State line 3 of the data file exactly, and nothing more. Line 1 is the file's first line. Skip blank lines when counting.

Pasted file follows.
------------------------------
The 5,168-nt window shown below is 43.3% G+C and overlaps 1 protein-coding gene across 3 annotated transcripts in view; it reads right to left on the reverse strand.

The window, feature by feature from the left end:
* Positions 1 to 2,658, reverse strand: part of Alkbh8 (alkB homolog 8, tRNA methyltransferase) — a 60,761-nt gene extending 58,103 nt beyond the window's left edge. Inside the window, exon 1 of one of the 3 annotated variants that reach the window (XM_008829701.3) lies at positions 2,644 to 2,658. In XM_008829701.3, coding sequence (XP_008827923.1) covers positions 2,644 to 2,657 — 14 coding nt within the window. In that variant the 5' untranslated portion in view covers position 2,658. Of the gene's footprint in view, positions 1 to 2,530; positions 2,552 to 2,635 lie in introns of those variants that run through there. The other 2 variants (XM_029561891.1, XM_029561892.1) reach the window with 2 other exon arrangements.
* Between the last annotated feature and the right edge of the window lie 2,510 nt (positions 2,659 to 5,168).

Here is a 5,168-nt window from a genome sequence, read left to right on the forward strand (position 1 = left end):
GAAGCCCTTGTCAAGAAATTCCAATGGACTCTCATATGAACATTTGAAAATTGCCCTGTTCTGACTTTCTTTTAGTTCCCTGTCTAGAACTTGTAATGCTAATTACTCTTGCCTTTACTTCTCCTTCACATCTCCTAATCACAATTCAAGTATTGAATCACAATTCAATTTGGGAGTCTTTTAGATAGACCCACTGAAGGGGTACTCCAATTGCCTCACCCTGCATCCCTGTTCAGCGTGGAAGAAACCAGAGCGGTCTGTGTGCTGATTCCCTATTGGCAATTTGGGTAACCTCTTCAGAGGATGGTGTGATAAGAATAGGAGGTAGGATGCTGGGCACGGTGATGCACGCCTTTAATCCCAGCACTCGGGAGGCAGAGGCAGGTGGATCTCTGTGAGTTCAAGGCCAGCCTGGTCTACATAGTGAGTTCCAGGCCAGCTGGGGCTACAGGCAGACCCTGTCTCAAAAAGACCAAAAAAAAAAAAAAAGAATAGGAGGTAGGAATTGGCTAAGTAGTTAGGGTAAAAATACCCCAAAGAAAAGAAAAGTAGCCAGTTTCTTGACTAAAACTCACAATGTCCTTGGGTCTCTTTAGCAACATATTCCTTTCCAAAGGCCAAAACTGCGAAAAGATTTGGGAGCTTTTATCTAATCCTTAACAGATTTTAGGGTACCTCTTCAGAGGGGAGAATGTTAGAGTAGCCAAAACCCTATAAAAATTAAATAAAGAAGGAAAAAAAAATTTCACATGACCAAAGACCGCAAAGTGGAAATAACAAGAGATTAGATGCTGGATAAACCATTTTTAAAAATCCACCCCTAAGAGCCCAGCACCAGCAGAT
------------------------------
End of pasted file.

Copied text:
* Positions 1 to 2,658, reverse strand: part of Alkbh8 (alkB homolog 8, tRNA methyltransferase) — a 60,761-nt gene extending 58,103 nt beyond the window's left edge. Inside the window, exon 1 of one of the 3 annotated variants that reach the window (XM_008829701.3) lies at positions 2,644 to 2,658. In XM_008829701.3, coding sequence (XP_008827923.1) covers positions 2,644 to 2,657 — 14 coding nt within the window. In that variant the 5' untranslated portion in view covers position 2,658. Of the gene's footprint in view, positions 1 to 2,530; positions 2,552 to 2,635 lie in introns of those variants that run through there. The other 2 variants (XM_029561891.1, XM_029561892.1) reach the window with 2 other exon arrangements.